Spaces for game item upgrades.
Games that allow players to upgrade their equipment sometimes do this by having specific slots for these upgrades. The slots are called Sockets after one of the most common appearance of this - that the items have slots into which gems can be fitted to provide various bonuses.
- 1 Examples
- 2 Using the pattern
- 3 Consequences
- 4 Relations
- 5 History
- 6 References
- 7 Acknowledgements
The Diablo series, Torchlight, and World of Warcraft all have equipment that players can put different types of gems into them while the the Dragon Age series provides the same functionality through runes. World of Warcraft has several types of Sockets, including those for cogs rather than gems, limiting which upgrades can be put in which equipment.
Using the pattern
Sockets are locations for placing Upgrades in Equipment and this dictates the main design options available when introducing them into a game design. Primary is to decide how many Sockets the various types of Equipment should have, and if there are different types of Sockets into which only certain types of Upgrades can be placed.
Sockets are limited in number for any Equipment and this makes them into Limited Resources. However, this can be changed in some way. Increases in the number of Sockets can be the effect of Upgrades - for example providing the Companion Isabela in Dragon Age II with a "Supportive Corselet" or "Boiled Leather Plates" gives an extra rune slot each to her. In World of Warcraft, blacksmiths can add a gem socket to a bracer or glove at the cost of making them have Enforced Ownership if equipped (they can make a "Eternal Belt Buckle" which works as an Upgrade to belts with the same cost attached).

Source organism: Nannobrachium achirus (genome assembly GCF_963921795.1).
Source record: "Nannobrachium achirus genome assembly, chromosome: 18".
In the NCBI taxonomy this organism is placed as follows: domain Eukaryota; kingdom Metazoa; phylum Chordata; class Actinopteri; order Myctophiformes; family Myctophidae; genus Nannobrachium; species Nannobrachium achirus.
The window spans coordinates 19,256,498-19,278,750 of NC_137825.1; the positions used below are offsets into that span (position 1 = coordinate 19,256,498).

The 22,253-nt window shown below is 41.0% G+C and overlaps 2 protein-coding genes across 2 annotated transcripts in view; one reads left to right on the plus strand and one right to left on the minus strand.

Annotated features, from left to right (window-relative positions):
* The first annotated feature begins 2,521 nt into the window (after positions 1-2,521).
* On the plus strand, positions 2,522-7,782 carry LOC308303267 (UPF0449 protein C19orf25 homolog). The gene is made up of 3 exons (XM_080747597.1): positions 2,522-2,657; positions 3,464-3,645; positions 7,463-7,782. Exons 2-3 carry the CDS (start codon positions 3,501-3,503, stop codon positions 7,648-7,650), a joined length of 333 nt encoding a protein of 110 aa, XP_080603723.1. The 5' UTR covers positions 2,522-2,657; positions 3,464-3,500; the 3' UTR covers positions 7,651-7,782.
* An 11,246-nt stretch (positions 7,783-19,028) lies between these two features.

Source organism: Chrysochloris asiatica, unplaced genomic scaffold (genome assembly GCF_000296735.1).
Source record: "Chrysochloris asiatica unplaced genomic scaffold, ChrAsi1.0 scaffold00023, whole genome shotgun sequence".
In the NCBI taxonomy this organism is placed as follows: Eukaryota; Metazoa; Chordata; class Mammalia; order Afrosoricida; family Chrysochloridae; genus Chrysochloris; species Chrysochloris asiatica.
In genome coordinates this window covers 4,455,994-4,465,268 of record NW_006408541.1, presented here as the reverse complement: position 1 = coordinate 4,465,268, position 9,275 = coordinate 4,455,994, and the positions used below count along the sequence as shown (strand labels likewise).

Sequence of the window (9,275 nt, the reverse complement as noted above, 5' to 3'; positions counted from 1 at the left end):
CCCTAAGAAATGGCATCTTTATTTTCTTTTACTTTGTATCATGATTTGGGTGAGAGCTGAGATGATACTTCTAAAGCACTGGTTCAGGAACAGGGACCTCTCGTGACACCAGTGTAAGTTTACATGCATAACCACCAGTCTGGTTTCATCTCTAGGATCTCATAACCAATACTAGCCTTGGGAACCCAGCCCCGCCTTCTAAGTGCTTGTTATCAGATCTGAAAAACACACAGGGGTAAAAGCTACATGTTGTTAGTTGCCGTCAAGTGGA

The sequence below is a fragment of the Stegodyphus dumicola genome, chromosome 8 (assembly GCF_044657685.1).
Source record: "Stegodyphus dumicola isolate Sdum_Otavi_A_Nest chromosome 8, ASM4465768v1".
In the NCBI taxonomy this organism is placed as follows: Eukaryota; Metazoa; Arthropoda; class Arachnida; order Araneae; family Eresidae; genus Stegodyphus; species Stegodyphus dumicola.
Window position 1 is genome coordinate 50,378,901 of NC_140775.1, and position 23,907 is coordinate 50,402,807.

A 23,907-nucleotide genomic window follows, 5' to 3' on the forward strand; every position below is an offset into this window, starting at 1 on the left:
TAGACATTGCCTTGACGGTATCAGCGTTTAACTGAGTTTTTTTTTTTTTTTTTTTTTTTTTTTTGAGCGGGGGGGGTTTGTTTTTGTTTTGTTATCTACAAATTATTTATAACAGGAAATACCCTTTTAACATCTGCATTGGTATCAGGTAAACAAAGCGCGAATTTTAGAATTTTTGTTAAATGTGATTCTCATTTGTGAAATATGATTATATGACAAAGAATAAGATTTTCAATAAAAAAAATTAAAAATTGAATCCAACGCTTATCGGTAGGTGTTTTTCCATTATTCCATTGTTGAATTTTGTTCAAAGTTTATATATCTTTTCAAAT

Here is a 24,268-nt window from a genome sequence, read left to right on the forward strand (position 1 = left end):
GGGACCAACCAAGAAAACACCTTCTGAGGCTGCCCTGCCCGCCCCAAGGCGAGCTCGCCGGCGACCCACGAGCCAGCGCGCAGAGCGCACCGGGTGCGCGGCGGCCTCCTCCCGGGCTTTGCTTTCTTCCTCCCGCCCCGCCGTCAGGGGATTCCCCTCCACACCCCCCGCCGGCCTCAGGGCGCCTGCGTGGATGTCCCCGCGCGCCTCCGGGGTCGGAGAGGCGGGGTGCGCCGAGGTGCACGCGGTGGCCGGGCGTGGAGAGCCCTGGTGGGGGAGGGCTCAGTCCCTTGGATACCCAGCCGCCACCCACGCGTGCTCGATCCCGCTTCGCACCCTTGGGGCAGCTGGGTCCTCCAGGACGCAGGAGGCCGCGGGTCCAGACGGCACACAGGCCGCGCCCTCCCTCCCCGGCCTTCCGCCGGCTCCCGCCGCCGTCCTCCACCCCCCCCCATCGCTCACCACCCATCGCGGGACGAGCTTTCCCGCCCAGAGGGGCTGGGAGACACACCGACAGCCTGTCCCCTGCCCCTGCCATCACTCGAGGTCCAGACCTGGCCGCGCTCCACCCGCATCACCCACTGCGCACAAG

An option existing specifically for Sockets is if the Upgrades placed within them can be remove later. World of Warcraft and Dragon Age II hinders this (but not Dragon Age) making the Upgrading in these games into Irreversible Events; while other types of Upgrading may be irreversible because the Upgrades are consumed in these case the Upgrades remains to remind players of their choice. An additional option exists when Upgrades are permanently locked in Sockets - that new Upgrades may be placed in them but that the old ones are destroyed then.
When Upgrades can be removed from Sockets, players can make Trade-Offs between their different benefits that different Upgrades can provide. When they cannot be removed, players need to do Risk/Reward choices if they should place a particular Upgrade in a particular Socket or if they should hope for a better combination later.
with Irreversible Events
Can Be Instantiated By
Can Be Modulated By
Possible Closure Effects
Potentially Conflicting With
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